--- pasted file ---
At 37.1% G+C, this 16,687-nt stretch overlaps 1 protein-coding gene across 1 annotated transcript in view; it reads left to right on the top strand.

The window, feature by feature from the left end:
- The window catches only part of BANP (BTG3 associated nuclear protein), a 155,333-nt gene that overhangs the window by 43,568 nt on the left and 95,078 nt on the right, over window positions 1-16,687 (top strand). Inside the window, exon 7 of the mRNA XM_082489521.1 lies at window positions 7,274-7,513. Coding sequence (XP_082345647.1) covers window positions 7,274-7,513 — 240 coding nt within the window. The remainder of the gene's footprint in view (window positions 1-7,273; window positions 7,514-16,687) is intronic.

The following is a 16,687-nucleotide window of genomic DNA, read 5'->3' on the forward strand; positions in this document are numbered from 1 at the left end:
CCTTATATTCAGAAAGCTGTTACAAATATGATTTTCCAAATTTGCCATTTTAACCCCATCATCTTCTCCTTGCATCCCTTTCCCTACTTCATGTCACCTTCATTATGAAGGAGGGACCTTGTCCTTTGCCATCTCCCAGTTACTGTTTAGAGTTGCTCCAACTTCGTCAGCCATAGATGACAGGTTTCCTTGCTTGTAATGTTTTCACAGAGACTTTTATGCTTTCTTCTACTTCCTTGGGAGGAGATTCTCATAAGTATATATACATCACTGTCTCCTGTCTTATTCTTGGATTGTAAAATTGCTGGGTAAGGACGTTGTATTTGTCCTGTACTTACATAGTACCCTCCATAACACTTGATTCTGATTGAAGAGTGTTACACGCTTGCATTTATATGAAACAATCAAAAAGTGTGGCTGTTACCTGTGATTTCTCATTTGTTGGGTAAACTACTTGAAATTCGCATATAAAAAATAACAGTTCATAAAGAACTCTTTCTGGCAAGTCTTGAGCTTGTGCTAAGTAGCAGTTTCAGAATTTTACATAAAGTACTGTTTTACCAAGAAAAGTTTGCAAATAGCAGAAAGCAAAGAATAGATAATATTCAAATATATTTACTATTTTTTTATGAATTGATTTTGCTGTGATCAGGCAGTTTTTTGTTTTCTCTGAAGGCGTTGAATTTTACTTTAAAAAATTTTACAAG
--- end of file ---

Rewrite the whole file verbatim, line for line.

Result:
At 37.1% G+C, this 16,687-nt stretch overlaps 1 protein-coding gene across 1 annotated transcript in view; it reads left to right on the top strand.

The window, feature by feature from the left end:
- The window catches only part of BANP (BTG3 associated nuclear protein), a 155,333-nt gene that overhangs the window by 43,568 nt on the left and 95,078 nt on the right, over window positions 1-16,687 (top strand). Inside the window, exon 7 of the mRNA XM_082489521.1 lies at window positions 7,274-7,513. Coding sequence (XP_082345647.1) covers window positions 7,274-7,513 — 240 coding nt within the window. The remainder of the gene's footprint in view (window positions 1-7,273; window positions 7,514-16,687) is intronic.

The following is a 16,687-nucleotide window of genomic DNA, read 5'->3' on the forward strand; positions in this document are numbered from 1 at the left end:
CCTTATATTCAGAAAGCTGTTACAAATATGATTTTCCAAATTTGCCATTTTAACCCCATCATCTTCTCCTTGCATCCCTTTCCCTACTTCATGTCACCTTCATTATGAAGGAGGGACCTTGTCCTTTGCCATCTCCCAGTTACTGTTTAGAGTTGCTCCAACTTCGTCAGCCATAGATGACAGGTTTCCTTGCTTGTAATGTTTTCACAGAGACTTTTATGCTTTCTTCTACTTCCTTGGGAGGAGATTCTCATAAGTATATATACATCACTGTCTCCTGTCTTATTCTTGGATTGTAAAATTGCTGGGTAAGGACGTTGTATTTGTCCTGTACTTACATAGTACCCTCCATAACACTTGATTCTGATTGAAGAGTGTTACACGCTTGCATTTATATGAAACAATCAAAAAGTGTGGCTGTTACCTGTGATTTCTCATTTGTTGGGTAAACTACTTGAAATTCGCATATAAAAAATAACAGTTCATAAAGAACTCTTTCTGGCAAGTCTTGAGCTTGTGCTAAGTAGCAGTTTCAGAATTTTACATAAAGTACTGTTTTACCAAGAAAAGTTTGCAAATAGCAGAAAGCAAAGAATAGATAATATTCAAATATATTTACTATTTTTTTATGAATTGATTTTGCTGTGATCAGGCAGTTTTTTGTTTTCTCTGAAGGCGTTGAATTTTACTTTAAAAAATTTTACAAG